Really, the possibilities are limitless. Become comfy with the main ingredients for your meals - refer to the categories of delicious foods above to guide you.

Also, take a peek at Cooking From Scratch where you will find lots of dishes I created on-the-fly using the same techniques you're learning here.


Now that you have an idea of how to cook your main ingredients, and how you can get started making these ingredients into a meal, it's time for some cooking tips to help you along:

  1. When you look through the list of Flavor Matches for the various veggies, whole grains, and beans, you might see some ingredients you aren't familiar with. Don't get hung up on them. Choose to focus on those ingredients you already know and love.

    For instance, if you see "Tamari" as a flavor match -- which is a soy-based condiment much like soy sauce but richer and less salty -- but you only have traditional soy sauce on hand, then go ahead and use what you are familiar. Over time, as you continue to cook, you will naturally become more curious about the "strange" ingredients and you can investigate them at that time;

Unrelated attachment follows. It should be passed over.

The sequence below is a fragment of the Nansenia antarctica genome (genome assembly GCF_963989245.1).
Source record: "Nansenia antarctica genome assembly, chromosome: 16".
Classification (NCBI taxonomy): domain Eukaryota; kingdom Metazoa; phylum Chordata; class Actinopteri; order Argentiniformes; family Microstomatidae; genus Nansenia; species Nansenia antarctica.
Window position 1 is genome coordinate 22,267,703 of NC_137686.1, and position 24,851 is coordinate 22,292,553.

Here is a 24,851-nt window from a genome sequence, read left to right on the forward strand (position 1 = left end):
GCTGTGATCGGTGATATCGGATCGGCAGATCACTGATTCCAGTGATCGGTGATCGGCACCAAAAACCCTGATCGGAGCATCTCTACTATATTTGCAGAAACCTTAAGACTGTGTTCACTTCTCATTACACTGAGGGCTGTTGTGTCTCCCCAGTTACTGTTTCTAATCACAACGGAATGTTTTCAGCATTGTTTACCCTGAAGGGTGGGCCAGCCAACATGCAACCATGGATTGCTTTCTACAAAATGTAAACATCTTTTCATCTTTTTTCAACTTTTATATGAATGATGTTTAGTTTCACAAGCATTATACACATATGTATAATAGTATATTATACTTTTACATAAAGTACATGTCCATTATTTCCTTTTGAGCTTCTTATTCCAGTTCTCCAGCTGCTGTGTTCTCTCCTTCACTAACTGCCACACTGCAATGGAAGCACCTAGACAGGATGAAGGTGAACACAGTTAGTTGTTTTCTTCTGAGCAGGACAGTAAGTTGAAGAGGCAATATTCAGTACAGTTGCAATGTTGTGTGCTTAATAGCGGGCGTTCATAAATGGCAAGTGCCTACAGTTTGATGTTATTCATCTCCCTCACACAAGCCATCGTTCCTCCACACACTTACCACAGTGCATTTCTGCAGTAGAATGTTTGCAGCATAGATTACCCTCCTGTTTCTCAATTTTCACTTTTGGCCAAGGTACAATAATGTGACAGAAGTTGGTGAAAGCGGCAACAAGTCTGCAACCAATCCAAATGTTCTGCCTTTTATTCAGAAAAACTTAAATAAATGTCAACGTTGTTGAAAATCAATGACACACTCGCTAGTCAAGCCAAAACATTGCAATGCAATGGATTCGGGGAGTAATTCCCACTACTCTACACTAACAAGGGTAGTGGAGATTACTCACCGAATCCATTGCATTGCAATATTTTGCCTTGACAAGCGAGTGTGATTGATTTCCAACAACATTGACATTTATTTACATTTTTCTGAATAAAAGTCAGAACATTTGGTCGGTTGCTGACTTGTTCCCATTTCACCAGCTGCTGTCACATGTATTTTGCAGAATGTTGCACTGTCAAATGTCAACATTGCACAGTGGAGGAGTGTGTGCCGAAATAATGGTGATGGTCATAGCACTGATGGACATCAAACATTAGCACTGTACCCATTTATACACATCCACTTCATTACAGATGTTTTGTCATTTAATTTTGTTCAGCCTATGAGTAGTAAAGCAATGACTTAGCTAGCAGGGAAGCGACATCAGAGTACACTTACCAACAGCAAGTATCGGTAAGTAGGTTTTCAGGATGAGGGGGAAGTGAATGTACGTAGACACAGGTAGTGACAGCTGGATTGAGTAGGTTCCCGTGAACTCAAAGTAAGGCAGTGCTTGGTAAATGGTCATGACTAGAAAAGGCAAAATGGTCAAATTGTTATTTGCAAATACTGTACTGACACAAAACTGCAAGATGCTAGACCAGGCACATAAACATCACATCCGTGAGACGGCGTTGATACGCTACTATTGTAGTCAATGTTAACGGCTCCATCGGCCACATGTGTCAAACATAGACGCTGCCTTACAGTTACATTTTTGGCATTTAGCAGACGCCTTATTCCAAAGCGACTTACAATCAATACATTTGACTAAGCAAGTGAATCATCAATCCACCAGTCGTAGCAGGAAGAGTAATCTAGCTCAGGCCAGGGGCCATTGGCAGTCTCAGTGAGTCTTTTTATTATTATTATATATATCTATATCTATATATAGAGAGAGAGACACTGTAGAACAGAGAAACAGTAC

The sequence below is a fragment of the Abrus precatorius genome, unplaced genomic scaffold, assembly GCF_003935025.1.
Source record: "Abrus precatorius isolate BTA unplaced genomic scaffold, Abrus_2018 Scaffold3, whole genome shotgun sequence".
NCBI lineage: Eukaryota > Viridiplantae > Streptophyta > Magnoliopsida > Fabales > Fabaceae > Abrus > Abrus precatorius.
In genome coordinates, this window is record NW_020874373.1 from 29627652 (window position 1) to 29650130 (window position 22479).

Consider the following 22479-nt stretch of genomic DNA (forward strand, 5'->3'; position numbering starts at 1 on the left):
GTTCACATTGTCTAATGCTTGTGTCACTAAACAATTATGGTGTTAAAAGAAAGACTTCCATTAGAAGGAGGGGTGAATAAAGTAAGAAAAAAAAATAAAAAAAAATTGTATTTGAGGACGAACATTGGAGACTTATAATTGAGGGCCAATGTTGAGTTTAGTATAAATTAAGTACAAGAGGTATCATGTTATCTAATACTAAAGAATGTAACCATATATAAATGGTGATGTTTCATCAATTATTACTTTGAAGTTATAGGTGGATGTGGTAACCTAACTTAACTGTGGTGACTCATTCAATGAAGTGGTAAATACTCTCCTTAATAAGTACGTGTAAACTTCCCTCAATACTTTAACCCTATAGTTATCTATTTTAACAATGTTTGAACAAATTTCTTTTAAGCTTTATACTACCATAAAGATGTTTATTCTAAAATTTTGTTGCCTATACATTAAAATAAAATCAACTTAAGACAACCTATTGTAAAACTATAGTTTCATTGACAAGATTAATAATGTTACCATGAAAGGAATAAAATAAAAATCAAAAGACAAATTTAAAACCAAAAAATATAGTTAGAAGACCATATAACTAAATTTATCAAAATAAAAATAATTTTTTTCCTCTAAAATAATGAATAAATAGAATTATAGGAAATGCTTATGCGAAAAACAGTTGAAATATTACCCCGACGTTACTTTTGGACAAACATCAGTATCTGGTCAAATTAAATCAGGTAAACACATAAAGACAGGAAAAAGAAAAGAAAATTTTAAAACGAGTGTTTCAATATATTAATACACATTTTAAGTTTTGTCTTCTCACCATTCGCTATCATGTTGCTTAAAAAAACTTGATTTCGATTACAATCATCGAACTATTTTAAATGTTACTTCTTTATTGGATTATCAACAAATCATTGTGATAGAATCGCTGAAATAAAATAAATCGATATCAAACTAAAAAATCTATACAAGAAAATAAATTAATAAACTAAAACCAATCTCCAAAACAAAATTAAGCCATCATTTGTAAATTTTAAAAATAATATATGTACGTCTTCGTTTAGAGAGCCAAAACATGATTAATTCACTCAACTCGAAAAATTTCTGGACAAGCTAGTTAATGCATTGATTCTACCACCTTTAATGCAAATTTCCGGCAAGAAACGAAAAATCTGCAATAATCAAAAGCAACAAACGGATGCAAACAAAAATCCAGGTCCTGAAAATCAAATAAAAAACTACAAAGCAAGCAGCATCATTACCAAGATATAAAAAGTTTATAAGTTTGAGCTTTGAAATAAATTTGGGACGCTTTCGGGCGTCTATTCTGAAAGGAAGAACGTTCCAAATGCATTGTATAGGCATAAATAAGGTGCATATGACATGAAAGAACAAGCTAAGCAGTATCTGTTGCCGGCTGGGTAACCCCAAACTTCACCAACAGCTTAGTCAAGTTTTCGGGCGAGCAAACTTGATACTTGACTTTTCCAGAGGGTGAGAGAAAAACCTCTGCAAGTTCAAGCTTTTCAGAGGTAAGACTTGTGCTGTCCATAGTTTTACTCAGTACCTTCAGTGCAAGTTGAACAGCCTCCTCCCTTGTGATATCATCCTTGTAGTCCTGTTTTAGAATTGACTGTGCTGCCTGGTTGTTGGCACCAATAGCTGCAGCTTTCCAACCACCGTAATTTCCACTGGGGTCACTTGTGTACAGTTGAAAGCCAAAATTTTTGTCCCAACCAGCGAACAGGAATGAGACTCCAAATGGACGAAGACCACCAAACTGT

2. When cooking 100% vegetarian food, you'll be chopping, slicing, and dicing veggies. Be sure to chop each down to about the same size cuts so they cook evenly. Also, keep in mind the relation to the rest of the dish -- for instance, if I am making a rice dish, I will chop veggies on the smaller side to so they don't overpower the grain; if I am making penne pasta, I might choose to keep my veggie chops or slices on the larger side;

  3. Fresh herbs are fun to play with, but they can also freak some new cooks out.

    So you can go ahead and use dried herbs, just remember that they should be added earlier in the cooking process so they can begin to rehydrate and release their flavors.

    Be sure that you rub dried herbs between your thumb and forefinger or between the palms of your hands before adding them to your pot or pan to give the herbs a boost of energy so they can do their herb-y thing. Fresh herbs should always be added toward the end of cooking to enjoy their full flavor effect because they are more fragile;